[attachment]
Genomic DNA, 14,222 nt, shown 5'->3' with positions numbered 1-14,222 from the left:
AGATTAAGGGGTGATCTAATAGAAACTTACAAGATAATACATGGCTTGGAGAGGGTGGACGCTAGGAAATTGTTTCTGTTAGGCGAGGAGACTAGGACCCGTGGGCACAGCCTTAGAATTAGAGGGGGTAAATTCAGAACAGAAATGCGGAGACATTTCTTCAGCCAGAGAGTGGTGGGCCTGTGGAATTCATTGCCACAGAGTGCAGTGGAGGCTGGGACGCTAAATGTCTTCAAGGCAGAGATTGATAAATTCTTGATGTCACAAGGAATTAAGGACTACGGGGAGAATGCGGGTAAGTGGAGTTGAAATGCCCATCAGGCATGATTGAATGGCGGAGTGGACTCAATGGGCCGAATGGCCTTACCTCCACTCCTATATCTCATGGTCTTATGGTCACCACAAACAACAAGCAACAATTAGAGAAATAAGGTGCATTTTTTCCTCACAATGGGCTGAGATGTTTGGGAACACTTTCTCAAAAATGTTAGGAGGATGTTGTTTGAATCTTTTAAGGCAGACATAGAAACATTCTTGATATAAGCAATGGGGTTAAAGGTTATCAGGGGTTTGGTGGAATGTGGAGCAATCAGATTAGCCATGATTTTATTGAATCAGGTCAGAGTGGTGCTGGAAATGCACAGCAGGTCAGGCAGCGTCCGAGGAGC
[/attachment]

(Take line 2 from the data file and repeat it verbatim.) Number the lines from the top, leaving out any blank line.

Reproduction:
AGATTAAGGGGTGATCTAATAGAAACTTACAAGATAATACATGGCTTGGAGAGGGTGGACGCTAGGAAATTGTTTCTGTTAGGCGAGGAGACTAGGACCCGTGGGCACAGCCTTAGAATTAGAGGGGGTAAATTCAGAACAGAAATGCGGAGACATTTCTTCAGCCAGAGAGTGGTGGGCCTGTGGAATTCATTGCCACAGAGTGCAGTGGAGGCTGGGACGCTAAATGTCTTCAAGGCAGAGATTGATAAATTCTTGATGTCACAAGGAATTAAGGACTACGGGGAGAATGCGGGTAAGTGGAGTTGAAATGCCCATCAGGCATGATTGAATGGCGGAGTGGACTCAATGGGCCGAATGGCCTTACCTCCACTCCTATATCTCATGGTCTTATGGTCACCACAAACAACAAGCAACAATTAGAGAAATAAGGTGCATTTTTTCCTCACAATGGGCTGAGATGTTTGGGAACACTTTCTCAAAAATGTTAGGAGGATGTTGTTTGAATCTTTTAAGGCAGACATAGAAACATTCTTGATATAAGCAATGGGGTTAAAGGTTATCAGGGGTTTGGTGGAATGTGGAGCAATCAGATTAGCCATGATTTTATTGAATCAGGTCAGAGTGGTGCTGGAAATGCACAGCAGGTCAGGCAGCGTCCGAGGAGC